A Clinical and Biological Review of Keratoacanthoma

A. Tisack; A. Fotouhi; C. Fidai; B.J. Friedman; D. Ozog; J. Veenstra


The British Journal of Dermatology. 2021;185(3):487-498. 

In This Article

Tumour Biology

Cell Cycle and Regulation

The triphasic nature of the KA life cycle has drawn parallels to follicular morphogenesis, with anagen, catagen and telogen cycles. This has led to the hypothesis that KAs have a follicular origin and undergo apoptosis akin to catagen involution of the hair follicle. Expanding upon this, a murine model of chemically induced KAs demonstrated that follicle signalling pathways, namely the Wnt and retinoic acid pathways, are important regulators of regression observed in KAs.[57] Wnt signalling was selectively active in the KA growth phase relative to the regression phase, and retinoic acid-mediated inhibition of Wnt was sufficient to induce KA regression. Furthermore, retinoic acid was able to induce regression of a proportion of cSCC-like nonspontaneously regressing tumours via Wnt downregulation. These findings reinforce the use of retinoids in the treatment of KAs, especially in patients with multiple lesions.[51] They also provides further rationale for the use of retinoids, such as acitretin, as a prophylactic agent for patients at increased risk of keratinocytic carcinomas. Table 3 further expands upon key cell-cycle regulators whose role in KA and cSCC has been elucidated in clinical studies.[13,18,49,51,56,107–127]

BRAF inhibitor therapy for melanoma has elucidated the role of RAS in development of both cSCC and KA.[128,129] Recent studies have demonstrated an increased frequency of gain-of-function RAS mutations (35–60%) in BRAF inhibitor-induced cSCC vs. sporadic cSCC (12–20%).[130] BRAF inhibitor-induced KAs and cSCCs appear almost exclusively on sun-exposed skin, suggesting that BRAF inhibition in keratinocytes expressing wildtype BRAF acts as a 'second hit' in sun-damaged skin. It has been postulated that in ultraviolet-damaged keratinocytes harbouring RAS mutations, BRAF inhibition leads to activation of the mitogen-activated protein kinase pathway, precipitating tumorigenesis.[129] Use of the BRAF inhibitor vemurafenib led to the development of cSCC in 16% of patients and KA in 10%.[129,131] Multikinase inhibitors, such as sorafenib, have similarly triggered growth of KAs and cSCCs; however, the mechanism has yet to be fully characterized.[132]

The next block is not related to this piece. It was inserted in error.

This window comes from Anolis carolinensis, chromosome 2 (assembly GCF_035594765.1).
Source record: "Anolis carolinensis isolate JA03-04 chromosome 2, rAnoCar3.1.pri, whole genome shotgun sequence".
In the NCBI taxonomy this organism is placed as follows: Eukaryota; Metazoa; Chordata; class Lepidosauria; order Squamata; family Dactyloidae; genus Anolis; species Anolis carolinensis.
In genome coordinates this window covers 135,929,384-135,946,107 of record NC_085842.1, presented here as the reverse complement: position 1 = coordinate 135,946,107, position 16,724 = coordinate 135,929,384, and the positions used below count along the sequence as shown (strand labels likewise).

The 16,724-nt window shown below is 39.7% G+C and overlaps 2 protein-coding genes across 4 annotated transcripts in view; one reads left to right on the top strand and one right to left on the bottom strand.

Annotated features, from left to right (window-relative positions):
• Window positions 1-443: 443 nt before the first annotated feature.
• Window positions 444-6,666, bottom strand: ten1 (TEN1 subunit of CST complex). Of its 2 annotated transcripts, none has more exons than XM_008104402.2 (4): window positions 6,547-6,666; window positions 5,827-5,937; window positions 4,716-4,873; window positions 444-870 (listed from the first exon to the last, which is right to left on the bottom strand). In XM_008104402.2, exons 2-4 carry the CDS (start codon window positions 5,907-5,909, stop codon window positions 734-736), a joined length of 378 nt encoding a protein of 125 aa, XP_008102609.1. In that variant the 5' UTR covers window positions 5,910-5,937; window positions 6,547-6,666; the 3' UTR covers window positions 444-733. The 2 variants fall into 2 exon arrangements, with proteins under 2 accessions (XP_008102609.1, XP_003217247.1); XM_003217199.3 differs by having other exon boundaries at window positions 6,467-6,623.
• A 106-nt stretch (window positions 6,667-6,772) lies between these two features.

KA possesses the ability to regress due to an upregulation of the apoptosis pathway compared with normal skin.[111] Alternatively, cSCC expresses fewer pro-apoptotic factors, with concurrent expression of anti-apoptotic factors supporting dysregulated growth (Figure 2).[133–135]

Figure 2.

Comparison of keratoacanthoma (KA) and cutaneous squamous cell carcinoma (cSCC). Features of KA, left, and well-differentiated cSCC, right. Gross images and low- and high-power histopathology exemplify the similar but varied presentation of these entities. Prominent nuclear changes, intracellular factors and tumour microenvironment features of both lesions are listed. cSCC has greater expression of the anti-apoptotic factors Bcl-2, Bcl-xL and Bcl-X and proapoptotic factors AIF and M30.14,133,135,153,154 Keratoacanthoma demonstrates greater expression of proapoptotic factors P2X7 and Bak.120,134,135 Overall, proapoptotic markers have been found to be more prominent in KA than in cSCC. cSCC tend to exhibit a proliferative phenotype with concurrent expression of anti-apoptotic markers supporting dysregulated growth.133 Created with BioRender.com.


KA and cSCC have distinct genetic signatures. Transcript levels of more than 1400 genes were found to be greater than fivefold differentially expressed between KA and SCC, indicating disparate tumorigenesis pathways.[136] Furthermore, comparative genomic hybridization of 132 KAs and 37 cSCCs showed significant differences in chromosome aberration between the groups.[121,137] Li et al. used comparative genomic hybridization to detect gross DNA copy number aberrations, which allowed for the discrimination of KA and cSCC in 85% of cases, as defined by histopathological criteria.[138,139] A higher degree of chromosomal instability was demonstrated in SCCs relative to KAs, with recurrent aberrations on chromosomes 7, 8 and 10.[138] Aberrations were less frequently found in KAs, and when found involved chromosomes 19, 20 and X.[137] Additionally, loss of heterozygosity appears to be high in SCC and low in KA.[137,140,141]

Several genetic syndromes predispose individuals to KA development: Muir–Torre syndrome, Ferguson–Smith disease, and generalized eruptive KAs of Grzybowski (Table 1).[41,52–55,58,60,64] Generalized eruptive KAs of Grzybowski is considered a serious condition because the eruptions are diffuse, persistent and recurrent.[53] The KAs associated with Muir–Torre syndrome demonstrate sebaceous differentiation and a loss of DNA mismatch repair gene products.[59,60] However, the microsatellite instability and loss of heterozygosity that are present in Muir–Torre syndrome do not appear to play a role in general KA development.[4] Despite similar clinical presentations, the interdisease relationship of genetic drivers, and between the broader category of solitary KA, remains unclear.